Reddish salt shallows providing unlikely good fishing

Published: Thursday, April 18, 2013 at 10:55 p.m.
Last Modified: Thursday, April 18, 2013 at 10:55 p.m.

A large area of tannin-stained water stretching for miles around the mouth of the Suwannee River has worried inshore gulf anglers for weeks. This occurs fairly often during the spring season following major rain events that cause the river to flood.

And usually, the “red” water encroachment bodes badly for anglers. Understandably, saltwater fish prefer high salinity. This season, salty predators seem to have made an exception — and that's fortunate for anglers. Inshore action (especially trout action) has remained good even in the fresh, reddish shallows.

Saturday, Jack Buys and Jeff Kanipe arrived at the Cedar Key boat basin early enough to beat the crowd that would later attend the island community's annual Arts Festival. When they pulled up on a favorite nearby grass flat the Gainesville anglers found the water to be “dark and stirred up”. In spite of this, Jack quickly hooked a nice 21.5-inch trout. Casting both cut bait and Saltwater Assassin Jigs set under Cajun Thunder rattling floats, the men went on to enjoy fairly steady action. They harvested nine speckled trout, all above 17-inches long. A half dozen sand trout of at least 15-inches joined the specks in their ice chest.

The Suwannee and Cedar Key flats aren't alone in being less-than-clear. Last weekend, anglers launching at Horseshoe Beach saw that rain and wind events over previous days had darkened the usually clear flats considerably.

John Matthews and Greg Mikel fished out of Horseshoe Saturday. They found the grass flats to be churned up, with sand and debris visible in the water column. When the tide turned to come in a little later in the day, the water seemed to clear slightly. And the fish started biting like crazy. Through the rising tide near Pepperfish Keys, the Gainesville men caught no fewer than 60 trout measuring up to 24-inches. White Gulp! shrimp fished along with Cajun Thunder floats accounted for most of the fish. One interesting thing they noticed was that when many of the trout came aboard, small shrimp were falling out of their mouths onto the boat deck.

Danny Leibach, Rick Scarborough, and Terry Stradomski of Gainesville and Stu and Gabe Hancock of Bell fished last Wednesday out of Horseshoe with Capt. John Liebach. They ran north and worked shallow shell bars near Pepperfish Keys. The Gulp! Jerk Shads and MirrOdines the six anglers cast drew plenty of fishy interest. They filled a combined 30-fish limit of speckled trout up to 22-inches long, and released quite a few more. Three redfish on the small end of the 18-to-27-inch legal slot joined the trout on ice, and two big “bull reds” of 32 and 34-inches were released. Capt. John noted that “as the tide builds, bigger and bigger trout arrive in the shallows — and most are full of roe”.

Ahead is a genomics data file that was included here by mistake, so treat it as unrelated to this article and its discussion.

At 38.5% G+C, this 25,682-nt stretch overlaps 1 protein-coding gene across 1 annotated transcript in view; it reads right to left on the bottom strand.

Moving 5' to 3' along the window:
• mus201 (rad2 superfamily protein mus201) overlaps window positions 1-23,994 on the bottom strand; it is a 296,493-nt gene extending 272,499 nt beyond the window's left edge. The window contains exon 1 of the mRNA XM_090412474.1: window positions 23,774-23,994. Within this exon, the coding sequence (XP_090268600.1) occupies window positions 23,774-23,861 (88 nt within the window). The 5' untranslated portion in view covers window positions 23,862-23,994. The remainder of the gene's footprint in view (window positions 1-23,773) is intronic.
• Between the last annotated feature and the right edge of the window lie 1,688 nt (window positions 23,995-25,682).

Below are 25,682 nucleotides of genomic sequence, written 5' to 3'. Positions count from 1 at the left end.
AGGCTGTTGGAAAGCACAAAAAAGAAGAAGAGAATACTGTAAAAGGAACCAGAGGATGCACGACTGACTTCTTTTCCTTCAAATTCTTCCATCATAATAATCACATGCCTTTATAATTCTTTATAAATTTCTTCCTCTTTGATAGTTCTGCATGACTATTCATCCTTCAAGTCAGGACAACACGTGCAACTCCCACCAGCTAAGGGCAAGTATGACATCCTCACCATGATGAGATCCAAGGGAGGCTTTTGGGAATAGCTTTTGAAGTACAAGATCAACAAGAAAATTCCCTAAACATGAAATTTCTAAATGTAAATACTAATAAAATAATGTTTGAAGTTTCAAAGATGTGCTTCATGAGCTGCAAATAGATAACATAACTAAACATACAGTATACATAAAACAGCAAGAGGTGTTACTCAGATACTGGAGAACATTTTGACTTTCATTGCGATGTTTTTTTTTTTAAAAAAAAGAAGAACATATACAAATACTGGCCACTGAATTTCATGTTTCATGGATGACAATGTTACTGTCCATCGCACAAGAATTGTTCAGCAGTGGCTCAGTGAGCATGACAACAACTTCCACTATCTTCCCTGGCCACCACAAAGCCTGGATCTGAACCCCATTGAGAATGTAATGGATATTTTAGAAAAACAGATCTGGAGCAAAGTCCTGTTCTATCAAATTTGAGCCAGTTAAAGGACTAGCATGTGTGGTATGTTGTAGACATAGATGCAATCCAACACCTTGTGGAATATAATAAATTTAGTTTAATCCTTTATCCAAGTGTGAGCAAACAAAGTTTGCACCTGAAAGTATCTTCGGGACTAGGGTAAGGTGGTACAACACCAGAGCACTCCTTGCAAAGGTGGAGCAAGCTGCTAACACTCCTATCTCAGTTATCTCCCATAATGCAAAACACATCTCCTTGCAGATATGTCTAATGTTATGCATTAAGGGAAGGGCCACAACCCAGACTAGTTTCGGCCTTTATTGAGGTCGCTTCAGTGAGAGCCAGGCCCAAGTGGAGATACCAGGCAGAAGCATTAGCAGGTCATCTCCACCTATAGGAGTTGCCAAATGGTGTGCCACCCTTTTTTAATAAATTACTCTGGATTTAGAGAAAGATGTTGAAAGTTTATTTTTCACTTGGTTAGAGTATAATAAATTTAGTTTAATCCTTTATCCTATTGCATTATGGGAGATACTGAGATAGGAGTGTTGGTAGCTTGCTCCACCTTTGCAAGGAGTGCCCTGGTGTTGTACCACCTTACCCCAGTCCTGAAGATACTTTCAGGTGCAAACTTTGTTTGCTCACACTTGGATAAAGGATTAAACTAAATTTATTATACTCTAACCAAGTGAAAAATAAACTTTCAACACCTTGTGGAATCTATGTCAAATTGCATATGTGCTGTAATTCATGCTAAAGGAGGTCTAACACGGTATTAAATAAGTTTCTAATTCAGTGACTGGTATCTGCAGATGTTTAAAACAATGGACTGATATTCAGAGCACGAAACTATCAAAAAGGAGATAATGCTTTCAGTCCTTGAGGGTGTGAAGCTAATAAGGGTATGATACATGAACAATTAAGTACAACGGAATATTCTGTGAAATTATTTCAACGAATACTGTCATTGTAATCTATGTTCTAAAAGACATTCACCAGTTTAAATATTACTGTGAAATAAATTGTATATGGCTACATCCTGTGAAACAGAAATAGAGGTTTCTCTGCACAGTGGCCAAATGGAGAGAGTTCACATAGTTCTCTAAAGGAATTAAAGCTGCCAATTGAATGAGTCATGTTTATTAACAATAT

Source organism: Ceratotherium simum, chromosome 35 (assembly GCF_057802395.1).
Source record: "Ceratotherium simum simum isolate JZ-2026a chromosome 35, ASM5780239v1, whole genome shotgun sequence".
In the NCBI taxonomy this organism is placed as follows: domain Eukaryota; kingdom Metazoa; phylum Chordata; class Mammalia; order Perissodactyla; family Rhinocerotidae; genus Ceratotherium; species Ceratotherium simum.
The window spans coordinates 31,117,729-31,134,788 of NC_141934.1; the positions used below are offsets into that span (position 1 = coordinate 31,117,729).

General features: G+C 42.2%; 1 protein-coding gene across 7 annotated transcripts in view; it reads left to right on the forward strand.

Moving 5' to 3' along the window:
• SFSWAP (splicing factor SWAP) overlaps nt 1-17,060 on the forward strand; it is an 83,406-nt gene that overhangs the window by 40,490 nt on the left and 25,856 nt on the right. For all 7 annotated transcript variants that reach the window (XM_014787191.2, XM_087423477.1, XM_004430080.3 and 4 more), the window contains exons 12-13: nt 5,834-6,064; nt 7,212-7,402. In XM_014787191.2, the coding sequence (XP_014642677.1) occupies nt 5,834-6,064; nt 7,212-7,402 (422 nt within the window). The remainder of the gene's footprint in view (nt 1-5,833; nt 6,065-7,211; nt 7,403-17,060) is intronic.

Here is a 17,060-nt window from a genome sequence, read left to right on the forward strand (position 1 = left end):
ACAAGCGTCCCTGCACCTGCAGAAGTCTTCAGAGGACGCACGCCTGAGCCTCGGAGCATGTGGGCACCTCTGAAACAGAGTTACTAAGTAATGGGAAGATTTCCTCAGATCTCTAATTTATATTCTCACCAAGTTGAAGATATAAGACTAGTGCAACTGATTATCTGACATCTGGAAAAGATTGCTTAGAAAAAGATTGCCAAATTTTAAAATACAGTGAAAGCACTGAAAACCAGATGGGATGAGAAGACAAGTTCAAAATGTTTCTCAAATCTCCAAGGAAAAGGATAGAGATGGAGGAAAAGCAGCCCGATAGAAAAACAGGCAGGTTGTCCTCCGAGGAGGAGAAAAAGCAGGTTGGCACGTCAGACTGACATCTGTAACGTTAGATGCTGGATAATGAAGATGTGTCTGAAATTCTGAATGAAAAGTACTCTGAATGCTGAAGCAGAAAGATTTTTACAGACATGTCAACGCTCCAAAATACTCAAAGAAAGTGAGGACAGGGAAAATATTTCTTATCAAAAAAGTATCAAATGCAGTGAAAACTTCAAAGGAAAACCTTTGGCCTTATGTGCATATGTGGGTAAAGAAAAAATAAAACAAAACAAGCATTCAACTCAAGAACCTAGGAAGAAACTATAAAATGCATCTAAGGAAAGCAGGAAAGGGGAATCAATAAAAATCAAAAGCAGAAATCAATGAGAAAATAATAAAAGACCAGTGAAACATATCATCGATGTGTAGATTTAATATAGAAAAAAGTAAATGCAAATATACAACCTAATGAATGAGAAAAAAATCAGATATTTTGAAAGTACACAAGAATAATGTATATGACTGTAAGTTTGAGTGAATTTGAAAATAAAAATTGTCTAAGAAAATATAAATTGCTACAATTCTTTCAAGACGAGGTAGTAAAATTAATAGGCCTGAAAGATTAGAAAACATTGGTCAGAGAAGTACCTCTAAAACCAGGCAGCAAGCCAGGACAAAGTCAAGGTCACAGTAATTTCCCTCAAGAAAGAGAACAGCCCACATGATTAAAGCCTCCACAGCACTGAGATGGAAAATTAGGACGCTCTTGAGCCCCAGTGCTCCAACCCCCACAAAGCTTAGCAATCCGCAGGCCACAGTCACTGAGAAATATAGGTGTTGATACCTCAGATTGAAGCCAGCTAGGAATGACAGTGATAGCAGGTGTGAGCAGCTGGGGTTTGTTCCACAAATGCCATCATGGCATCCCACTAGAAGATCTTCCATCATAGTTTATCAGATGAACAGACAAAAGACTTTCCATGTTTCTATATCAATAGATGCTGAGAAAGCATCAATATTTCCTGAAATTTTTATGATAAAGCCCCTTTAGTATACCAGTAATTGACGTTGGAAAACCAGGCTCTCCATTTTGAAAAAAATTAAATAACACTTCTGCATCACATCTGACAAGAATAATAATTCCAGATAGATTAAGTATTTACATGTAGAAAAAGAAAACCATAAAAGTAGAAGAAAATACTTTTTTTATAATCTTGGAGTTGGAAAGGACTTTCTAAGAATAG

A few miles to the north, fishing at Steinhatchee remains excellent. Trout fishing is stellar, more mackerel and cobia are being seen every day, and even a good number of late-season sheepshead remain in their spawning haunts on offshore reefs.

Paul Taylor of Longneck, Delaware fished alone Saturday aboard a Sea Hag rental boat. On a grass flat about two miles south of the Steinhatchee River mouth, the visitor cast pearl white Gulp! shrimp on a red jighead to bag several trout and Spanish mackerel. Taylor also boated a pair of cobia measuring 27 and 36 inches. He kept the larger, legal fish, later weighing it at 18 pounds.

Charles and Charlie Holt and Larry Southworth of Jacksonville fished a rocky spot near Steinhatchee Reef Saturday with shrimp and fiddlers. They returned with a 45-fish combined limit of large sheepshead.

Boaters looking to launch at Steinhatchee are advised that the contractor is completing boat ramp improvements that have been in the works for a few weeks now. The parking area adjacent to the ramp is scheduled to be paved Monday through Wednesday.

On these days, the county and contractor request that boaters using the ramp park across 1st Avenue, So., on the county-owned grassed area.

The 17th Annual Save Rodman Reservoir Open Bass Tournament will go out of Kenwood Landing Saturday.

This is always the best-attended Rodman tourney of the year; and judging from recent pre-fishing activity on the reservoir, this year's contest will see another big turnout. Contestants may fish anywhere they can reach by water, so the pool and the nearby waters of the St. John's River system have been combed fairly thoroughly by fishers searching for the larger bass that will give them bragging rights for the coming year.

Lots of different areas and techniques are producing. And we'll soon know which has produced best.

Gary Simpson, a veteran tournament angler, operates Gary's Tackle Box at L & S Auto Trim.

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